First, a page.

Slicing-Independent RISC Activation Requires the Argonaute PAZ Domain
ABSTRACT Small RNAs regulate genetic networks through a ribonucleoprotein complex called the RNA-induced silencing complex (RISC), which, in mammals, contains at its center one of four Argonaute proteins (Ago1-Ago4). A key regulatory event in the RNA interference (RNAi) and microRNA (miRNA) pathways is Ago loading, wherein double-stranded small-RNA duplexes are incorporated into RISC (pre-RISC) and then become single-stranded (mature RISC), a process that is not well understood. The Agos contain an evolutionarily conserved PAZ (Piwi/Argonaute/Zwille) domain whose primary function is to bind the 3' end of small RNAs. We created multiple PAZ-domain-disrupted mutant Ago proteins and studied their biochemical properties and biological functionality in cells. We found that the PAZ domain is dispensable for Ago loading of slicing-competent RISC. In contrast, in the absence of slicer activity or slicer-substrate duplex RNAs, PAZ-disrupted Agos bound duplex small interfering RNAs, but were unable to unwind or eject the passenger strand and form functional RISC complexes. We have discovered that the highly conserved PAZ domain plays an important role in RISC activation, providing new mechanistic insights into how miRNAs regulate genes, as well as new insights for future design of miRNA- and RNAi-based therapeutics.
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ABSTRACT: RNA silencing refers to a collection of gene regulatory mechanisms that use small RNAs for sequence specific repression. These mechanisms rely on ARGONAUTE (AGO) proteins that directly bind small RNAs and thereby constitute the central component of the RNA-induced silencing complex (RISC). AGO protein function has been probed extensively by mutational analyses, particularly in plants where large allelic series of several AGO proteins have been isolated. Structures of entire human and yeast AGO proteins have only very recently been obtained, and they allow more precise analyses of functional consequences of mutations obtained by forward genetics. To a large extent, these analyses support current models of regions of particular functional importance of AGO proteins. Interestingly, they also identify previously unrecognized parts of AGO proteins with profound structural and functional importance and provide the first hints at structural elements that have important functions specific to individual AGO family members. A particularly important outcome of the analysis concerns the evidence for existence of Gly-Trp (GW) repeat interactors of AGO proteins acting in the plant microRNA pathway. The parallel analysis of AGO structures and plant AGO mutations also suggests that such interactions with GW proteins may be a determinant of whether an endonucleolytically competent RISC is formed.The Plant Cell 01/2013; 25(1). DOI:10.1105/tpc.112.105643 · 9.58 Impact Factor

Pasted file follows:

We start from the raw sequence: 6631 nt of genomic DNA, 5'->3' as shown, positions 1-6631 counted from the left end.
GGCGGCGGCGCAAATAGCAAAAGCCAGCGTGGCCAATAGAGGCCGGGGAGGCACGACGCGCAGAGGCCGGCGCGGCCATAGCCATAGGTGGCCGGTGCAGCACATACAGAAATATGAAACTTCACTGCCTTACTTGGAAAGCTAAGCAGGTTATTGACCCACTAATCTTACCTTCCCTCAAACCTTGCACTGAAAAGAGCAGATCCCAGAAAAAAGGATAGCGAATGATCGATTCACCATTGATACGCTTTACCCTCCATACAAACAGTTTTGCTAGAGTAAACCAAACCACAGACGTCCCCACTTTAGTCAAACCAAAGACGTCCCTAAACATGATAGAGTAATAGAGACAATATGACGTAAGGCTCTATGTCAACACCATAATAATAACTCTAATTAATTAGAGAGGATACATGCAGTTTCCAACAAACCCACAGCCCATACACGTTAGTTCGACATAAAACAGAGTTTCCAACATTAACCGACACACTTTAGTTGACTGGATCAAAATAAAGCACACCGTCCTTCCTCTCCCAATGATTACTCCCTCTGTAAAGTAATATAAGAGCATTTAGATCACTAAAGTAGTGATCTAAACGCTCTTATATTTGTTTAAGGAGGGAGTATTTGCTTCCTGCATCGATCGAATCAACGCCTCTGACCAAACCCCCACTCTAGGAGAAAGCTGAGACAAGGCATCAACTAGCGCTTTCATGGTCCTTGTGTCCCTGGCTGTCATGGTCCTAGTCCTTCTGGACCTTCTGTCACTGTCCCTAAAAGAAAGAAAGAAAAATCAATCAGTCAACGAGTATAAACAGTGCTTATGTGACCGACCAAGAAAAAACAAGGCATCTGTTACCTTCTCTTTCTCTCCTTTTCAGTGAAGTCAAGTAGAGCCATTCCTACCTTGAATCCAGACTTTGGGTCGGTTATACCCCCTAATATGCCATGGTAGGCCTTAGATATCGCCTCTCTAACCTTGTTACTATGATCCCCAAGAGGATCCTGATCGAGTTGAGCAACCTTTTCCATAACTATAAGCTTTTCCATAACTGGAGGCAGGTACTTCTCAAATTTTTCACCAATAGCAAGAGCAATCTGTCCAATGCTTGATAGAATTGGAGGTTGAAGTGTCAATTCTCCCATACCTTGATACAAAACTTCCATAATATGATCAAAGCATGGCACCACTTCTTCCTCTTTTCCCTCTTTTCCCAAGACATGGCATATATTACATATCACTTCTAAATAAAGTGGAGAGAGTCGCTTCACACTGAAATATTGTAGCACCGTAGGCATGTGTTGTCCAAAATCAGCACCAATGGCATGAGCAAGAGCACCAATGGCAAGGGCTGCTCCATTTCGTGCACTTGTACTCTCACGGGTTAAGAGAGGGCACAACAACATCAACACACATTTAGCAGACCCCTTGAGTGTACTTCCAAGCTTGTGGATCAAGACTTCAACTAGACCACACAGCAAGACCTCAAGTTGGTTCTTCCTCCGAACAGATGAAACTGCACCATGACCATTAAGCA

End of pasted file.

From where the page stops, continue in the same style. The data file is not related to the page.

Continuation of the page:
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ABSTRACT: Argonaute (AGO) family proteins form effector complexes with guide RNAs, such as small interfering RNAs (siRNAs) and micro RNAs (miRNAs), and associate with target mRNA to trigger distinct pathways of post- transcriptional gene regulation. Structural studies indicate that binding of both the guide RNA and the target mRNA trigger substantial conformational changes in the Argonaute proteins. Here we explore the role of the N-terminal lobe (and its PAZ domain) in these conformational changes using biochemical and cell culture based approaches. In vitro, while deletion (or mutation) of the N-terminal lobe of DmAgo1 and DmAgo2 had no effect on binding affinity to guide RNAs, we observed a loss of protection of the 3' end of the guide RNA and decreased target RNA binding; consistent with this, in cells, loss-of-function DmAgo1 PAZ variant proteins (PAZ6 and ΔN- PAZ) still bind RNA, though the RNAs are shorter than normal. We also find that deletion of the N- terminal lobe results in constitutive activation of endogenous PIWI domain-based cleavage activity in vitro providing insights into how cleavage activity may be regulated in vivo in response to different types of pairing interactions with the target mRNAs.Journal of Biological Chemistry 01/2013; 288(11). DOI:10.1074/jbc.M112.441030 · 4.57 Impact Factor
- Arteriosclerosis Thrombosis and Vascular Biology 02/2013; 33(2):168-9. DOI:10.1161/ATVBAHA.112.300920 · 5.53 Impact Factor